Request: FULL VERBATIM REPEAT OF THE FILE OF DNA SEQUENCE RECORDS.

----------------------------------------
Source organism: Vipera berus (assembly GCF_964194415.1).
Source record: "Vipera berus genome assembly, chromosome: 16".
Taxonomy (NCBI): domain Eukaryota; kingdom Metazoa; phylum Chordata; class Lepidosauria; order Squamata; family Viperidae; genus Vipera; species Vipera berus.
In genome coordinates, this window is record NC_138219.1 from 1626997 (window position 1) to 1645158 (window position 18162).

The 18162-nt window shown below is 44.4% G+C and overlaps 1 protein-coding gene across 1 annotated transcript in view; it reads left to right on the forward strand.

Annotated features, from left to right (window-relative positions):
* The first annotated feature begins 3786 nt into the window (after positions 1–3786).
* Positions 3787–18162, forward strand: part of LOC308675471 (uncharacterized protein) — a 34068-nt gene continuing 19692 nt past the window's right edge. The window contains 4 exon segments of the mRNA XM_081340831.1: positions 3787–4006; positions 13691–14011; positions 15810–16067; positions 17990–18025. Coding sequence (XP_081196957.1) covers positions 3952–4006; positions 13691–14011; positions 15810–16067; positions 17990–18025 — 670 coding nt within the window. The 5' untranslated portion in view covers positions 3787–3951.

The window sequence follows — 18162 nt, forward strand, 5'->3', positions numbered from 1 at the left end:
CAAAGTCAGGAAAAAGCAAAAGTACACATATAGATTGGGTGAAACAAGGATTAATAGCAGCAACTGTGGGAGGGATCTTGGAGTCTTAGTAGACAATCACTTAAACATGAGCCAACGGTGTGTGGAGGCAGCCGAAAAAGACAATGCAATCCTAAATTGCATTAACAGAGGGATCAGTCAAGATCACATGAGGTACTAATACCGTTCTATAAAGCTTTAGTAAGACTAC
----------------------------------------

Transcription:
Source organism: Vipera berus (assembly GCF_964194415.1).
Source record: "Vipera berus genome assembly, chromosome: 16".
Taxonomy (NCBI): domain Eukaryota; kingdom Metazoa; phylum Chordata; class Lepidosauria; order Squamata; family Viperidae; genus Vipera; species Vipera berus.
In genome coordinates, this window is record NC_138219.1 from 1626997 (window position 1) to 1645158 (window position 18162).

The 18162-nt window shown below is 44.4% G+C and overlaps 1 protein-coding gene across 1 annotated transcript in view; it reads left to right on the forward strand.

Annotated features, from left to right (window-relative positions):
* The first annotated feature begins 3786 nt into the window (after positions 1–3786).
* Positions 3787–18162, forward strand: part of LOC308675471 (uncharacterized protein) — a 34068-nt gene continuing 19692 nt past the window's right edge. The window contains 4 exon segments of the mRNA XM_081340831.1: positions 3787–4006; positions 13691–14011; positions 15810–16067; positions 17990–18025. Coding sequence (XP_081196957.1) covers positions 3952–4006; positions 13691–14011; positions 15810–16067; positions 17990–18025 — 670 coding nt within the window. The 5' untranslated portion in view covers positions 3787–3951.

The window sequence follows — 18162 nt, forward strand, 5'->3', positions numbered from 1 at the left end:
CAAAGTCAGGAAAAAGCAAAAGTACACATATAGATTGGGTGAAACAAGGATTAATAGCAGCAACTGTGGGAGGGATCTTGGAGTCTTAGTAGACAATCACTTAAACATGAGCCAACGGTGTGTGGAGGCAGCCGAAAAAGACAATGCAATCCTAAATTGCATTAACAGAGGGATCAGTCAAGATCACATGAGGTACTAATACCGTTCTATAAAGCTTTAGTAAGACTAC